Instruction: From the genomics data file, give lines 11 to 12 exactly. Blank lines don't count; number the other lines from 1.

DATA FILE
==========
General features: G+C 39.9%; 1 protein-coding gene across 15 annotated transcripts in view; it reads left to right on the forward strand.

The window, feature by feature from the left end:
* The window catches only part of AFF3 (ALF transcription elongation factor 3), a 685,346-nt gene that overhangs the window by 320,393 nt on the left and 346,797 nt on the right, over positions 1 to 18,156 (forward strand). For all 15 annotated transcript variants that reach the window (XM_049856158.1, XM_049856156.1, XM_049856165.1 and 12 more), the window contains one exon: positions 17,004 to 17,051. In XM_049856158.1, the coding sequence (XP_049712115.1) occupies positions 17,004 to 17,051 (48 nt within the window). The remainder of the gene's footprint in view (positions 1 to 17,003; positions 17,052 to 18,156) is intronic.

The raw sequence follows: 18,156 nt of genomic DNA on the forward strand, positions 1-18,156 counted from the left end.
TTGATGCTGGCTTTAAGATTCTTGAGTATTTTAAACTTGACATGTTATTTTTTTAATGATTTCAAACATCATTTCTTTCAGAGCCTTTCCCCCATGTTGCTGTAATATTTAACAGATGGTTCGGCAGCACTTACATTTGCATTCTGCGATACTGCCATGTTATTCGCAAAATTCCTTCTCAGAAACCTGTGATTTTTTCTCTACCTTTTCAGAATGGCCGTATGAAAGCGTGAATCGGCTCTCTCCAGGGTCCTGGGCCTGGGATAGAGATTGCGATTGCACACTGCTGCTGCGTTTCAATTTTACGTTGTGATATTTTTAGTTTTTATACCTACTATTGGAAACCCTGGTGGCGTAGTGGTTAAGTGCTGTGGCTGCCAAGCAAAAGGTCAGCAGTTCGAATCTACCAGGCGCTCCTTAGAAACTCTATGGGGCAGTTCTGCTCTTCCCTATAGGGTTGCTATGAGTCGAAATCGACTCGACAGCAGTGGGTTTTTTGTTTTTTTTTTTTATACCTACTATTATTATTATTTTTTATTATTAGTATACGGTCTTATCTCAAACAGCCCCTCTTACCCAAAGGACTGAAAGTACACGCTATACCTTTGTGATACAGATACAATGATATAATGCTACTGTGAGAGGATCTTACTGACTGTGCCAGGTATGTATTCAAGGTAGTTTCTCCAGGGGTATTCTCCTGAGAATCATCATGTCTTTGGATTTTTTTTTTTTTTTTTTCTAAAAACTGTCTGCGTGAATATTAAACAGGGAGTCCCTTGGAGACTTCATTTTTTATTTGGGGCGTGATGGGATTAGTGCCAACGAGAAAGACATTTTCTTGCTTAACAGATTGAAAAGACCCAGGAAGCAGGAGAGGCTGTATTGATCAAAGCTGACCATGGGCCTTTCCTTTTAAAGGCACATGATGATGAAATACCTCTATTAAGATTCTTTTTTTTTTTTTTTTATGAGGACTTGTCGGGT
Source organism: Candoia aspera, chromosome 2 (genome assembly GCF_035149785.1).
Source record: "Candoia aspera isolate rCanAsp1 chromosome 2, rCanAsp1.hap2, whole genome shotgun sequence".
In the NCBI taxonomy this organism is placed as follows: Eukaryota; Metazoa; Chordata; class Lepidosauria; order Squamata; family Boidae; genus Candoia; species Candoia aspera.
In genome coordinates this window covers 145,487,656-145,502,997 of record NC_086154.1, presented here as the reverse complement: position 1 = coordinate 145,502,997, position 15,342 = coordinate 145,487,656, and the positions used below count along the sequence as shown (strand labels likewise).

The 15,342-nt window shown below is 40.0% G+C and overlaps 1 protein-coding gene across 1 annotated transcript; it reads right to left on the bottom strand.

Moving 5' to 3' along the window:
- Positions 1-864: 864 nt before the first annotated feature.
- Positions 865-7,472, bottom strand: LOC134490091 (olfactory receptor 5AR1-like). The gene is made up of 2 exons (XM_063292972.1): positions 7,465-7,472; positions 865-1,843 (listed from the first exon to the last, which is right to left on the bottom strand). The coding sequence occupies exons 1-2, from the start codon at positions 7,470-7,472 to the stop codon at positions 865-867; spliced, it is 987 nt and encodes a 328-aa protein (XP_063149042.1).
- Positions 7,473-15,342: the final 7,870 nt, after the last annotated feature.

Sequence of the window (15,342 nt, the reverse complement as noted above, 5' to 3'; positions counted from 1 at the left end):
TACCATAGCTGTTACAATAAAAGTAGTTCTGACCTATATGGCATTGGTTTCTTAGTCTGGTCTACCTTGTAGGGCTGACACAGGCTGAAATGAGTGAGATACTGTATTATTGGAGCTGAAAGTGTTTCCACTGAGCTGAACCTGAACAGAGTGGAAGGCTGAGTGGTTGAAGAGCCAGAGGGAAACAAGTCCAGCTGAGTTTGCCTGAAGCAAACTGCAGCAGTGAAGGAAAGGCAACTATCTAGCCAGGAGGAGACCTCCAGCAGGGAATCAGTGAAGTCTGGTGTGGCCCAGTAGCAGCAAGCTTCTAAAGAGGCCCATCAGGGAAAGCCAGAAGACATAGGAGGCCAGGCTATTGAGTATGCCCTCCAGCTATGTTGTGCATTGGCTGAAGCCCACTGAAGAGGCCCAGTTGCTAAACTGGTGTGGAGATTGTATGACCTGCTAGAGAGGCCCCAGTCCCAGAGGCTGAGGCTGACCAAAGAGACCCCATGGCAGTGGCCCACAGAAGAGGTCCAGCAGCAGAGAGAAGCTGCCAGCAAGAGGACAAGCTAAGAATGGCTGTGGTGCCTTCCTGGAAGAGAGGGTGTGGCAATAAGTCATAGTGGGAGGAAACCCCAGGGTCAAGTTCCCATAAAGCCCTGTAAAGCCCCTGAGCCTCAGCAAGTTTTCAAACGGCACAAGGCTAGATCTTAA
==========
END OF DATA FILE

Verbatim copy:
Moving 5' to 3' along the window:
- Positions 1-864: 864 nt before the first annotated feature.